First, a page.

In the annuls of American history is the name of Susie King Taylor. Taylor began her famous life in Liberty County, Georgia on the Grest family farm. Her birthdate is August 6, 1848.
Around the time she was six or seven years old, Taylor and her brother were released from slavery by the Grests. The children were sent to Savannah, Georgia to live with their grandmother, Mrs. Dolly Reed. Mrs. Reed knew the importance of a good education. However, it was illegal at that time for Afro-American children to receive any sort of formal education. Black children were typically taught trades so they could be of further use to their masters.
The laws didn’t stop Mrs. Reed, though. She knew a neighbor who had a secret school at her home. So she immediately made an arrangement with the friend of hers, Mrs. Woodhouse, to teach the Susie and her brother to read and write. Everyday for the next two years, Taylor and her brother sneaked to Mrs.Woodhouse’s school in order to begin their education.
Finally, when Susie’s teacher taught her all that she could, the girl was sent to Mrs. Mary Beasley for additional studying.
After Taylor’s education ended, she was sent back to her mother. Her stay there was short, though, because the Civil War had started and she fleed with her uncle and his family to St. Catherine Island. From there, she found herself aboard a Union gunboat heading for St. Simon’s Island. Also on the boat was an Army Sergeant named Edward King, an Afro-American man who would soon become her husband.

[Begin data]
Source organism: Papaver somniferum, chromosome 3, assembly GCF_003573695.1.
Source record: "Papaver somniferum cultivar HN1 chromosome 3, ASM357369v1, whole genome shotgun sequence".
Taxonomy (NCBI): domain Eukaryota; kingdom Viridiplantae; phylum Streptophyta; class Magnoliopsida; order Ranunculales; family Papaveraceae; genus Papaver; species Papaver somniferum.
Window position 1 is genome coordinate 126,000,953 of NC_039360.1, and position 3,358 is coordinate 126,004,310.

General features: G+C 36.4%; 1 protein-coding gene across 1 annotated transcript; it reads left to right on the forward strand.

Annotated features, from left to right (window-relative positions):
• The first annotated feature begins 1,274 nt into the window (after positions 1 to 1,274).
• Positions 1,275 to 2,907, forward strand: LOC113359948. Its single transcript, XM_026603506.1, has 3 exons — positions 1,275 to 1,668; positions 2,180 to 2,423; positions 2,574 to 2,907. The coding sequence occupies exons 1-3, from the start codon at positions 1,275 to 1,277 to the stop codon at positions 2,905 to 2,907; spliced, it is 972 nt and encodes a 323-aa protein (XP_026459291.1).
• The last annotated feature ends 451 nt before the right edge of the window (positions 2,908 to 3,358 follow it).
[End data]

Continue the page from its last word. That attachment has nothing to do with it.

Because Taylor was educated, she was asked to teach in a small school on the Union-controlled island. She taught black children, as well as adults. She also taught the other soldiers in Edward’s regiment how to read and write.
Then, during the second year of the Civil War, Taylor found another call to duty. This time, she was needed to nurse the wounded soldiers. It was at this time that she met a woman named Clara Barton who was also assisting with the care of the wounded. (Nearly two decades later, Clara Barton would become the founder of the American Red Cross.)
Taylor continued to be a nurse for the United States Army until her work was finished at the end of the war in 1865. Afterwards, she and Edward moved to Savannah, Georgia where she again began teaching. Unfortunately, while she was pregnant with their first child, Edward passed away suddenly. This event forced Taylor to find work as a servant in order to support her and her baby.
But, instead of staying in the South, she moved North to Boston, Massachusetts. It was there that she met and later married a man named Russell Taylor.
The rest of her life was spent working for the Woman’s Relief Corps. The WRC was a national association for the veterans of the Civil War.
In the early 1900’s, Susie Taylor King wrote and published her autobiography. It was titled, “Reminiscences of My Life in Camp: A Black Woman’s Civil War Memoirs.” In it she penned,
“All this time my interest in the boys in blue has not abated. My hands have never left undone anything they could do toward their aid and comfort in the twilight of their lives.”
Susie King Taylor’s mission finally ended upon her death in 1912; she was 64 years old.